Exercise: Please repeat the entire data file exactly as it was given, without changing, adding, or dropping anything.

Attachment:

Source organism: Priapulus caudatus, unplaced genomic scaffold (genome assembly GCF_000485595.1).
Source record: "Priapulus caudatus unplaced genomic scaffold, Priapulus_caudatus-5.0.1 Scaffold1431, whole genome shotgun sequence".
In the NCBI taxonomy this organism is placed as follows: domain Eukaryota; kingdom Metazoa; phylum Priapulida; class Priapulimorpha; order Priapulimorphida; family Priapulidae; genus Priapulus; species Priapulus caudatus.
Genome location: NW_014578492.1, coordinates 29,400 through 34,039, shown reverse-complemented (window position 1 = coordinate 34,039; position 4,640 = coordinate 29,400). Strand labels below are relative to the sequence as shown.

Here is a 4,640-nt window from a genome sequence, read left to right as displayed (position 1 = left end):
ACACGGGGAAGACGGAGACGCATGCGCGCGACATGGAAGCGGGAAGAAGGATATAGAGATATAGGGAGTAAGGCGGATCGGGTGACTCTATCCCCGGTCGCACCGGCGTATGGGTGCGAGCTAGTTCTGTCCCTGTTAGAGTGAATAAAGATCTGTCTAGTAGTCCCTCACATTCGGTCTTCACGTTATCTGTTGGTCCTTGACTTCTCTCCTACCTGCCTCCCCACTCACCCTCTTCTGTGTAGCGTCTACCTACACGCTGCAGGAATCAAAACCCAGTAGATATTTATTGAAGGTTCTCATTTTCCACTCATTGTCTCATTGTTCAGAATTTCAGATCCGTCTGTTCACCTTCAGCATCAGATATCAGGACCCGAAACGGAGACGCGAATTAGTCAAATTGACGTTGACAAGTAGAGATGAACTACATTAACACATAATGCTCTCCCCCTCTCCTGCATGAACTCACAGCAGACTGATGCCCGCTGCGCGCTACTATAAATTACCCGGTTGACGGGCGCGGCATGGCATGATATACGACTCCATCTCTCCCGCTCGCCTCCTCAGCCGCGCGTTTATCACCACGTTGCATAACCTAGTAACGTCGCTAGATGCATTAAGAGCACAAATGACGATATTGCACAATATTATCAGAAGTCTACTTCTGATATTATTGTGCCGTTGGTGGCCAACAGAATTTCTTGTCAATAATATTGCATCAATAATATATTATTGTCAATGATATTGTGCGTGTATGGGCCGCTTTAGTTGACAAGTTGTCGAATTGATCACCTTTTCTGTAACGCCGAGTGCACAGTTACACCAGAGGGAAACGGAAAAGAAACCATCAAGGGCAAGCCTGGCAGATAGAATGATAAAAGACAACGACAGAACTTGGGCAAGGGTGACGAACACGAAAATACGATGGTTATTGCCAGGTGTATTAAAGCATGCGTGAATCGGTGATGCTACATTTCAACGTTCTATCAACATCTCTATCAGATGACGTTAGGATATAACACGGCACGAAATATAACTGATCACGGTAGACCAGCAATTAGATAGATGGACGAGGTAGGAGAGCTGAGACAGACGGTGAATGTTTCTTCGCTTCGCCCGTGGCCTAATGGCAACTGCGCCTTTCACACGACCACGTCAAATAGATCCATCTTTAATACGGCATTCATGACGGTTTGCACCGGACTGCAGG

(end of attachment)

Source organism: Priapulus caudatus, unplaced genomic scaffold (genome assembly GCF_000485595.1).
Source record: "Priapulus caudatus unplaced genomic scaffold, Priapulus_caudatus-5.0.1 Scaffold1431, whole genome shotgun sequence".
In the NCBI taxonomy this organism is placed as follows: domain Eukaryota; kingdom Metazoa; phylum Priapulida; class Priapulimorpha; order Priapulimorphida; family Priapulidae; genus Priapulus; species Priapulus caudatus.
Genome location: NW_014578492.1, coordinates 29,400 through 34,039, shown reverse-complemented (window position 1 = coordinate 34,039; position 4,640 = coordinate 29,400). Strand labels below are relative to the sequence as shown.

Here is a 4,640-nt window from a genome sequence, read left to right as displayed (position 1 = left end):
ACACGGGGAAGACGGAGACGCATGCGCGCGACATGGAAGCGGGAAGAAGGATATAGAGATATAGGGAGTAAGGCGGATCGGGTGACTCTATCCCCGGTCGCACCGGCGTATGGGTGCGAGCTAGTTCTGTCCCTGTTAGAGTGAATAAAGATCTGTCTAGTAGTCCCTCACATTCGGTCTTCACGTTATCTGTTGGTCCTTGACTTCTCTCCTACCTGCCTCCCCACTCACCCTCTTCTGTGTAGCGTCTACCTACACGCTGCAGGAATCAAAACCCAGTAGATATTTATTGAAGGTTCTCATTTTCCACTCATTGTCTCATTGTTCAGAATTTCAGATCCGTCTGTTCACCTTCAGCATCAGATATCAGGACCCGAAACGGAGACGCGAATTAGTCAAATTGACGTTGACAAGTAGAGATGAACTACATTAACACATAATGCTCTCCCCCTCTCCTGCATGAACTCACAGCAGACTGATGCCCGCTGCGCGCTACTATAAATTACCCGGTTGACGGGCGCGGCATGGCATGATATACGACTCCATCTCTCCCGCTCGCCTCCTCAGCCGCGCGTTTATCACCACGTTGCATAACCTAGTAACGTCGCTAGATGCATTAAGAGCACAAATGACGATATTGCACAATATTATCAGAAGTCTACTTCTGATATTATTGTGCCGTTGGTGGCCAACAGAATTTCTTGTCAATAATATTGCATCAATAATATATTATTGTCAATGATATTGTGCGTGTATGGGCCGCTTTAGTTGACAAGTTGTCGAATTGATCACCTTTTCTGTAACGCCGAGTGCACAGTTACACCAGAGGGAAACGGAAAAGAAACCATCAAGGGCAAGCCTGGCAGATAGAATGATAAAAGACAACGACAGAACTTGGGCAAGGGTGACGAACACGAAAATACGATGGTTATTGCCAGGTGTATTAAAGCATGCGTGAATCGGTGATGCTACATTTCAACGTTCTATCAACATCTCTATCAGATGACGTTAGGATATAACACGGCACGAAATATAACTGATCACGGTAGACCAGCAATTAGATAGATGGACGAGGTAGGAGAGCTGAGACAGACGGTGAATGTTTCTTCGCTTCGCCCGTGGCCTAATGGCAACTGCGCCTTTCACACGACCACGTCAAATAGATCCATCTTTAATACGGCATTCATGACGGTTTGCACCGGACTGCAGG